rabbis

Orthodox rabbis in Baltimore and on New York's Long Island in a video urge their community members to take the COVID vaccine ahead of the High Holidays.

Rabbis in multiple Orthodox communities are urging their members to take the COVID-19 vaccine in the days before Rosh Hashanah.

As cases and deaths from the Delta variant continue to rise in parts of the country, rabbis in Baltimore, Maryland, and New York’s Long Island released video messages calling on unvaccinated community members to take the shot.

“You haven’t lived through enough?” asked Rabbi Yaakov Bender, head of Yeshiva Darchei Torah in Far Rockaway, before adding a sentence in Yiddish. Far Rockaway, a neighborhood in Queens which is home to a large Orthodox community and is adjacent to a number of large Orthodox communities on Long Island, has one of the lowest rates of vaccination in New York City. “We in the community have to realize that if 99% of doctors say to take the shot, you take the shot. What are we, playing games?”

The video from the Long Island rabbis, which was released Wednesday, directly addresses one piece of misinformation about the vaccines that has spread widely in Orthodox communities: that they can adversely impact fertility for men and women. In the Orthodox community, where birth rates are typically higher than in the general population due to the importance placed on bearing children, such fears have caused some to forgo the vaccine.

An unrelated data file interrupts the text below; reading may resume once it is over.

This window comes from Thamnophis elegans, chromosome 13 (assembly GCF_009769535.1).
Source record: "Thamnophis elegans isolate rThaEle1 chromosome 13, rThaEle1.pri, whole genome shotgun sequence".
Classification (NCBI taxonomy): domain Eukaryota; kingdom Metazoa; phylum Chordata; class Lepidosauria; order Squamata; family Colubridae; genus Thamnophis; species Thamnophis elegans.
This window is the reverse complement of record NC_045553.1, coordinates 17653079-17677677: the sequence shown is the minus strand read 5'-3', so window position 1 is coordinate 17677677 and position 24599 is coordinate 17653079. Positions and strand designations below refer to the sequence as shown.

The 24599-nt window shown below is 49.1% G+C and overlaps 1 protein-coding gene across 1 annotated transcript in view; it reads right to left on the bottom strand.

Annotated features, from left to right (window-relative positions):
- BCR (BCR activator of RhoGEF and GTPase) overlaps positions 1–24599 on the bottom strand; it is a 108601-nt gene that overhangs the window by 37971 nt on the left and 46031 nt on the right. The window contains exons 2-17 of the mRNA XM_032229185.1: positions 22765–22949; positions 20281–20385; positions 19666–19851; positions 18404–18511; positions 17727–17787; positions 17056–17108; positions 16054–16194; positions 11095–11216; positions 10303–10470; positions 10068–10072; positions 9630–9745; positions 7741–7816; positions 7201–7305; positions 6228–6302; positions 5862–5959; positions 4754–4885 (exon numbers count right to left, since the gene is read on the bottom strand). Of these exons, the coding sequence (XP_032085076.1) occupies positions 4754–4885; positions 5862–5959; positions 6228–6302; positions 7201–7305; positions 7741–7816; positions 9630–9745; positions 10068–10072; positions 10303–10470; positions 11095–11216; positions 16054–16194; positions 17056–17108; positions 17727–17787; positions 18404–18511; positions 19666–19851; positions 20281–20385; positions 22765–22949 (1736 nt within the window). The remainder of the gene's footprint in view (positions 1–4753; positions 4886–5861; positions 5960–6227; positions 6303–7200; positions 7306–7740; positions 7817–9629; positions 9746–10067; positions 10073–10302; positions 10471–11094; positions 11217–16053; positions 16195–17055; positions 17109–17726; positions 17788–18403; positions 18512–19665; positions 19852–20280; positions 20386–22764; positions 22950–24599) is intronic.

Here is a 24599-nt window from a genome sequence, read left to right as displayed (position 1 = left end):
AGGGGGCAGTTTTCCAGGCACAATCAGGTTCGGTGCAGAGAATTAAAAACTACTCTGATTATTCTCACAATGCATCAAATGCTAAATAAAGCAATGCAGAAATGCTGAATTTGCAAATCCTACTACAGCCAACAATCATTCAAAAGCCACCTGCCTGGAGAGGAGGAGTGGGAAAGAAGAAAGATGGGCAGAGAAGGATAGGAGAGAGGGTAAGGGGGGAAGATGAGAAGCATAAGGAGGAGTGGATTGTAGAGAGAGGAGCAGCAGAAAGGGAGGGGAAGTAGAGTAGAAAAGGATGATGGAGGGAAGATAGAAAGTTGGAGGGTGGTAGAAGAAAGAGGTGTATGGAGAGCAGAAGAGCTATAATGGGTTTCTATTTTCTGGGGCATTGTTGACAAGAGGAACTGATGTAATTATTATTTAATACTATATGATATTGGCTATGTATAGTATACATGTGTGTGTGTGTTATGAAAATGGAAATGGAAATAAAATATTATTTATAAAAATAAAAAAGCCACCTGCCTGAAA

“We see no evidence of any kind of negative outcomes for fertility and no evidence of increased risk to women of childbearing age,” said Rabbi Shalom Axelrod of the Young Israel of Woodmere said.

Other rabbis stressed the importance of vaccinations to safely celebrate the High Holidays, which are often marked with large gatherings in synagogues and for holiday meals.

“Travel and celebrate the ‘yamim noraim’ responsibly, get vaccinated now,” said one rabbi in the Baltimore video, which was released last month, using the Hebrew words for the High Holidays.

Some of the rabbis even thanked God for the vaccines.

“The ‘ribbono shel olam’ has given us a gift, safe and effective vaccines,” one said, using a Hebrew term for God. JN